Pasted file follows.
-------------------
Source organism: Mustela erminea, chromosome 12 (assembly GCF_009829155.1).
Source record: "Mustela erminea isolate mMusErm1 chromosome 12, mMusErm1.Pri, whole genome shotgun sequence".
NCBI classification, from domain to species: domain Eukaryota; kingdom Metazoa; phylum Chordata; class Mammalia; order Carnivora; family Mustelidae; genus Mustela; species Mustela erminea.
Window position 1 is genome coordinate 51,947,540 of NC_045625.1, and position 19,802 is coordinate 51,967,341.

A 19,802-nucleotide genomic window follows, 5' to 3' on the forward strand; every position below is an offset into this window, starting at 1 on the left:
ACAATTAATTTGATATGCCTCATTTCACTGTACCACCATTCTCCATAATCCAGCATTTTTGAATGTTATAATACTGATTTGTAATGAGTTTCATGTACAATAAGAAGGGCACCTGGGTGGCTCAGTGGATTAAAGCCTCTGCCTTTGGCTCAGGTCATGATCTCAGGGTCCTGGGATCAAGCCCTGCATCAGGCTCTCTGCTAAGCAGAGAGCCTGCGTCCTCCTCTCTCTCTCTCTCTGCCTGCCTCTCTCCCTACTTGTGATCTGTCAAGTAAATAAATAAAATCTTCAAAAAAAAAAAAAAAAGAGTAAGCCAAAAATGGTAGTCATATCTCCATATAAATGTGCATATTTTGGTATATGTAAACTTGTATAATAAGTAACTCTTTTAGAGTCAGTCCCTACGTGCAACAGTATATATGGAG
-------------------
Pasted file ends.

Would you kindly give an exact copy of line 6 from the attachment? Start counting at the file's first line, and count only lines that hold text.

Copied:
ACAATTAATTTGATATGCCTCATTTCACTGTACCACCATTCTCCATAATCCAGCATTTTTGAATGTTATAATACTGATTTGTAATGAGTTTCATGTACAATAAGAAGGGCACCTGGGTGGCTCAGTGGATTAAAGCCTCTGCCTTTGGCTCAGGTCATGATCTCAGGGTCCTGGGATCAAGCCCTGCATCAGGCTCTCTGCTAAGCAGAGAGCCTGCGTCCTCCTCTCTCTCTCTCTCTGCCTGCCTCTCTCCCTACTTGTGATCTGTCAAGTAAATAAATAAAATCTTCAAAAAAAAAAAAAAAAGAGTAAGCCAAAAATGGTAGTCATATCTCCATATAAATGTGCATATTTTGGTATATGTAAACTTGTATAATAAGTAACTCTTTTAGAGTCAGTCCCTACGTGCAACAGTATATATGGAG